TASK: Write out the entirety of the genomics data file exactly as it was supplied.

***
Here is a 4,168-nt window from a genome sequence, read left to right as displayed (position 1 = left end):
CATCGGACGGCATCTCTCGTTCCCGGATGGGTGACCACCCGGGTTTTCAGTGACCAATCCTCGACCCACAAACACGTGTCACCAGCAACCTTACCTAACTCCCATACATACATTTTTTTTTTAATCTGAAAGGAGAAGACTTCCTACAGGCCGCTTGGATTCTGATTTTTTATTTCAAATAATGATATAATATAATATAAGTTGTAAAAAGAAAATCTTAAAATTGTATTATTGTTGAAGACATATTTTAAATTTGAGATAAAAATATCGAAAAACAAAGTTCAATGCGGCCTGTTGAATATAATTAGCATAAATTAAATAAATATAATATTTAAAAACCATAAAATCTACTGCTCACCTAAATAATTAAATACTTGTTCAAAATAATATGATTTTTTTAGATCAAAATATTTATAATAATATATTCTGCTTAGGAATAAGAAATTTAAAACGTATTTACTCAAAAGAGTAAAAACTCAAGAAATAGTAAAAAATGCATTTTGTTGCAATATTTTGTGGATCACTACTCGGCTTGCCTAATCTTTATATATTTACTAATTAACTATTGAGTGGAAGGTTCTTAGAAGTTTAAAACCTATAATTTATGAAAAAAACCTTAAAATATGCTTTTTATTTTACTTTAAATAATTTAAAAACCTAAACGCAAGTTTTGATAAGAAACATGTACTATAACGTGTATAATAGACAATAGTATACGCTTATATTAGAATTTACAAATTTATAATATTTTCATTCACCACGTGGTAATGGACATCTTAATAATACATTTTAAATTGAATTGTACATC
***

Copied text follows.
Here is a 4,168-nt window from a genome sequence, read left to right as displayed (position 1 = left end):
CATCGGACGGCATCTCTCGTTCCCGGATGGGTGACCACCCGGGTTTTCAGTGACCAATCCTCGACCCACAAACACGTGTCACCAGCAACCTTACCTAACTCCCATACATACATTTTTTTTTTAATCTGAAAGGAGAAGACTTCCTACAGGCCGCTTGGATTCTGATTTTTTATTTCAAATAATGATATAATATAATATAAGTTGTAAAAAGAAAATCTTAAAATTGTATTATTGTTGAAGACATATTTTAAATTTGAGATAAAAATATCGAAAAACAAAGTTCAATGCGGCCTGTTGAATATAATTAGCATAAATTAAATAAATATAATATTTAAAAACCATAAAATCTACTGCTCACCTAAATAATTAAATACTTGTTCAAAATAATATGATTTTTTTAGATCAAAATATTTATAATAATATATTCTGCTTAGGAATAAGAAATTTAAAACGTATTTACTCAAAAGAGTAAAAACTCAAGAAATAGTAAAAAATGCATTTTGTTGCAATATTTTGTGGATCACTACTCGGCTTGCCTAATCTTTATATATTTACTAATTAACTATTGAGTGGAAGGTTCTTAGAAGTTTAAAACCTATAATTTATGAAAAAAACCTTAAAATATGCTTTTTATTTTACTTTAAATAATTTAAAAACCTAAACGCAAGTTTTGATAAGAAACATGTACTATAACGTGTATAATAGACAATAGTATACGCTTATATTAGAATTTACAAATTTATAATATTTTCATTCACCACGTGGTAATGGACATCTTAATAATACATTTTAAATTGAATTGTACATC